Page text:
A foundation bed is planted for foliage colors and textures near the Smithsonian Castle on the Mall. (Adrian Higgins/The Washington Pos)

Foundation beds serve to hide the ankles of a building, but as decorative gardens in their own right, they tend to fall flat in several key areas.

They are typically too narrow, making it hard to install enough plants to create drama. They are too passive and overly reliant on evergreens. And they too often clash with the color of the structure rather than play to it.

All these pitfalls are avoided in an exemplary display I came across the other day in a space that everyone can enjoy.

The garden is a study in foliage display and color harmonies, in maroons, blues and silver, which play off the brownstone behind it. This particular border needs to be good because it fronts what is probably the most famous brownstone in America, namely the Smithsonian Castle on the Mall.

Located on the castle’s narrow west side, the bed is the creation of Smithsonian gardener Rick Shilling and draws its power from its boldness and design clarity.

Some plants function as specimens, others as fillers or textural foils, and together they establish the principle that the most effective gardens don’t need flowers to succeed. One plant here above all others establishes the garden’s confident tone.


Smithsonian gardener Rick Shilling in the thicket of cotinus stems near the Smithsonian Castle on the Mall in Washington. (Adrian Higgins/The Washington Post)

At the back of the border and along the Norman Revival elevation of the building, Shilling has planted a dozen smoke bush, or cotinus, plants. Here’s the twist: Left alone, they would develop into large shrubs topped with a haze of fluffy blossoms that appear in late spring and remain through the summer. In February, he cuts them back to just a few inches above the ground, and the result is an abundance of whiplike stems spiraled with paddle-shaped leaves. This “coppicing” prevents flowering, but the foliage effect is stunning. For months, the leaves of this standard variety, Royal Purple, maintain their burgundy color. This reverts to green by late summer because of heat and humidity, but while it lasts it seems the perfect complement to the fabric, a red sandstone from Seneca Creek, Md. Moreover, the growth in one season is astonishing; the stems are at least 12 feet high.

Another important player in this plant ensemble is the castor bean, a tender shrub grown here as an annual. Its eventual size after just four months is remarkable, in this garden about 12 feet high and the same across. Its color is deep, flat maroon, and the leaves are large, redolent of a maple’s. The stems are a dark purple. (The beans, it should be noted, are highly toxic.) There are four plants in the garden. There would be many more — seedlings appear in May — but Shilling flags where he wants them and removes the volunteers that don’t fit his plan.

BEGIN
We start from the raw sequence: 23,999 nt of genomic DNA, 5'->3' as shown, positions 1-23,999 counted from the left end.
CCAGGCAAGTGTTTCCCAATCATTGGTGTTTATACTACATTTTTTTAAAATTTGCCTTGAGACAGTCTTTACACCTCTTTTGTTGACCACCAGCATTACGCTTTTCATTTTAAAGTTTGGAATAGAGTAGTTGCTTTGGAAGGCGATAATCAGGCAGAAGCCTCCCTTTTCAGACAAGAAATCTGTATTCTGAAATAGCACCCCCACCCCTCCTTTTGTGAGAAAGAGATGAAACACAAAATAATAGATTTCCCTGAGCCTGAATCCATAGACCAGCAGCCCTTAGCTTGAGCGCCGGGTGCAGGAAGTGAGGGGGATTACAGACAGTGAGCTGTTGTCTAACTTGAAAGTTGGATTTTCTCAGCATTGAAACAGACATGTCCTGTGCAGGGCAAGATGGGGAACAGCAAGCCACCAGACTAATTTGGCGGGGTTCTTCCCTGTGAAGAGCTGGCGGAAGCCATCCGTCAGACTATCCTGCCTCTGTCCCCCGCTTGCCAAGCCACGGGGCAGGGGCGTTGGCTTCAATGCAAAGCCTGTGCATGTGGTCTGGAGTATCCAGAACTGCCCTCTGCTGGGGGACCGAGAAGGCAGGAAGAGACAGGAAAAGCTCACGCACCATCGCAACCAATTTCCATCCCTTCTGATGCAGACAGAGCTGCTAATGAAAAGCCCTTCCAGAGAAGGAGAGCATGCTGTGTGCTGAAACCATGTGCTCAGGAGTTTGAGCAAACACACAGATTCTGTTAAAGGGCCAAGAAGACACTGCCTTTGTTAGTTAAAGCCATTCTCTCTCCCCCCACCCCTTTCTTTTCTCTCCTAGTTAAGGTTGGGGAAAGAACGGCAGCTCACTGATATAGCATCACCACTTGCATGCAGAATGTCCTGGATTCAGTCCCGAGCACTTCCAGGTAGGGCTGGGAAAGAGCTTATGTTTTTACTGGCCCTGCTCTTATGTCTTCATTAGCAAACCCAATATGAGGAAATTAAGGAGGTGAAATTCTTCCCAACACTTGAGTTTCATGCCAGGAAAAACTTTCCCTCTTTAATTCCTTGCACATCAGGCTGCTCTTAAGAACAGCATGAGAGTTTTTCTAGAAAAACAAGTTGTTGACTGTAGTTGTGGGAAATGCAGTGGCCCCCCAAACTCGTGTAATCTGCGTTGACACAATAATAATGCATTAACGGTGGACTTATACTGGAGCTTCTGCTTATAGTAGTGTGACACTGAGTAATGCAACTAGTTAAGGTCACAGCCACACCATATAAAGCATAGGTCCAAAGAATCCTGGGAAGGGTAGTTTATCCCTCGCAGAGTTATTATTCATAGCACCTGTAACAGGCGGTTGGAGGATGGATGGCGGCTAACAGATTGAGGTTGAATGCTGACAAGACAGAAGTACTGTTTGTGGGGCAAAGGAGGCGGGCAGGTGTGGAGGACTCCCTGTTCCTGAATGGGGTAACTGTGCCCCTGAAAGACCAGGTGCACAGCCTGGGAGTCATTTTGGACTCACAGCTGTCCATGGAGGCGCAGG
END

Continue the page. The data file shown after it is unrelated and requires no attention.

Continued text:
In a particularly effective pairing, ornamental sweet potato vine grows beneath the castor beans, echoing the bigger plant in leaf form and color. He has used a variety named SolarPower Red.

A meadow grass named little blue stem (variety Little Blues) provides another ground cover, as does a silver-blue spreading juniper, Silver Mist. This in turn, is in a dialogue with the Serbian spruce variety Berliner’s Weeper. Another lesson of this garden is the importance of seeking out the right cultivar for the desired effect. Shilling introduced me to another choice conifer, the blue atlas cedar variety named Hortsmann, a semi-dwarf, icy blue and handsomely compact version of what otherwise is a large tree. This one is about five feet high.

Of the fine-textured plants in the garden, none is more architectural than the Yucca rostrata, which forms a globe of silver-gray leaves. There are six at strategic spots in the garden. They grow a little higher each year until they reveal a stubby trunk. Once thought too tender for the Mid-Atlantic, they come through winters all right if in well-drained soil.

“When I did this bed I added a light soil mix,” Shilling said. “And I have a small swale at the back, so it’s very fast-draining soil.”

It is the attention to the soil that has not only allowed all these plants to get through a growing season of absurd amounts of rainfall, but to rise to the occasion, literally. (We are about 20 inches of rain above normal for the year so far.)

Both the cotinus and the castor bean would be a couple of feet shorter in a normal year. The main planting of sweet potato vine sprawls across a large area but consists of only three plants.

Shilling, who cares for other plant beds around the castle and the Freer Gallery of Art, likes that most of the work in his foundation border is in winter, before the demands of the growing season take him elsewhere. During the cold months, he cuts the cotinus stems back, takes out the dead wood on a specimen Japanese maple, cuts back the grasses and prunes out the terminal stems on a shrubby Serbian spruce variety named Expansa. This promotes bushier growth.

Once the garden is set up for the growing year ahead, “this is extremely low-maintenance,” he said. “It takes care of itself.”

Of course “low maintenance” to a professional gardener is a relative term, but the lesson here is that the success of such a garden rests on an understanding of the power of textural compositions and the knowledge and imagination to assemble the required plant palette. Or, to put it more poetically, not every garden needs a flower to blossom.

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